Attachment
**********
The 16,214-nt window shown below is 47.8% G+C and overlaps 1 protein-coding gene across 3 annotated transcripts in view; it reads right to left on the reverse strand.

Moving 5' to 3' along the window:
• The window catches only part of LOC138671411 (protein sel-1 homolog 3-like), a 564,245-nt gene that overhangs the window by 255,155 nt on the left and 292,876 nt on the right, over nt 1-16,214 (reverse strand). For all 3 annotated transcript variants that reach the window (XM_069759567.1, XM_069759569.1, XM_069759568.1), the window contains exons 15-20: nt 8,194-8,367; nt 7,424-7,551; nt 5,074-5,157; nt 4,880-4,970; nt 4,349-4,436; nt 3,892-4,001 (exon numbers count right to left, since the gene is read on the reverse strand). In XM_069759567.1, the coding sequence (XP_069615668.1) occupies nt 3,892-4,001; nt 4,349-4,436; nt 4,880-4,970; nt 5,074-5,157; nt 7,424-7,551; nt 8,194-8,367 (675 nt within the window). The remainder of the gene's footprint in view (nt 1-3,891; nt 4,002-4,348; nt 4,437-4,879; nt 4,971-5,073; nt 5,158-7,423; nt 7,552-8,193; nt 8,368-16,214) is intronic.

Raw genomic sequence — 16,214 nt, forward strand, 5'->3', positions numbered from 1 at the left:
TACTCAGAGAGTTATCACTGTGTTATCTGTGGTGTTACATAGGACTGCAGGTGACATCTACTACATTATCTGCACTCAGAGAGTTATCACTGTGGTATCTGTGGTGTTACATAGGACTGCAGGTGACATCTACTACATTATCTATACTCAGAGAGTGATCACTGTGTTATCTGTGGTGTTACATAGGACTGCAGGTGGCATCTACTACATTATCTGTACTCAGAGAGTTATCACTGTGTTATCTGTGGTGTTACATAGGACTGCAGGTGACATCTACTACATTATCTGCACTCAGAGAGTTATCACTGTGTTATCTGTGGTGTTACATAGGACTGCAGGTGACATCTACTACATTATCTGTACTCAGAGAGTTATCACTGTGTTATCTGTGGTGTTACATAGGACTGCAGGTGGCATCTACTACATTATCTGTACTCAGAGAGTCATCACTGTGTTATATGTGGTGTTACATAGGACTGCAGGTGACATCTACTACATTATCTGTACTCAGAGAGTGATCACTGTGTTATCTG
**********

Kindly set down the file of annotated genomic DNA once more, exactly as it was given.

The 16,214-nt window shown below is 47.8% G+C and overlaps 1 protein-coding gene across 3 annotated transcripts in view; it reads right to left on the reverse strand.

Moving 5' to 3' along the window:
• The window catches only part of LOC138671411 (protein sel-1 homolog 3-like), a 564,245-nt gene that overhangs the window by 255,155 nt on the left and 292,876 nt on the right, over nt 1-16,214 (reverse strand). For all 3 annotated transcript variants that reach the window (XM_069759567.1, XM_069759569.1, XM_069759568.1), the window contains exons 15-20: nt 8,194-8,367; nt 7,424-7,551; nt 5,074-5,157; nt 4,880-4,970; nt 4,349-4,436; nt 3,892-4,001 (exon numbers count right to left, since the gene is read on the reverse strand). In XM_069759567.1, the coding sequence (XP_069615668.1) occupies nt 3,892-4,001; nt 4,349-4,436; nt 4,880-4,970; nt 5,074-5,157; nt 7,424-7,551; nt 8,194-8,367 (675 nt within the window). The remainder of the gene's footprint in view (nt 1-3,891; nt 4,002-4,348; nt 4,437-4,879; nt 4,971-5,073; nt 5,158-7,423; nt 7,552-8,193; nt 8,368-16,214) is intronic.

Raw genomic sequence — 16,214 nt, forward strand, 5'->3', positions numbered from 1 at the left:
TACTCAGAGAGTTATCACTGTGTTATCTGTGGTGTTACATAGGACTGCAGGTGACATCTACTACATTATCTGCACTCAGAGAGTTATCACTGTGGTATCTGTGGTGTTACATAGGACTGCAGGTGACATCTACTACATTATCTATACTCAGAGAGTGATCACTGTGTTATCTGTGGTGTTACATAGGACTGCAGGTGGCATCTACTACATTATCTGTACTCAGAGAGTTATCACTGTGTTATCTGTGGTGTTACATAGGACTGCAGGTGACATCTACTACATTATCTGCACTCAGAGAGTTATCACTGTGTTATCTGTGGTGTTACATAGGACTGCAGGTGACATCTACTACATTATCTGTACTCAGAGAGTTATCACTGTGTTATCTGTGGTGTTACATAGGACTGCAGGTGGCATCTACTACATTATCTGTACTCAGAGAGTCATCACTGTGTTATATGTGGTGTTACATAGGACTGCAGGTGACATCTACTACATTATCTGTACTCAGAGAGTGATCACTGTGTTATCTG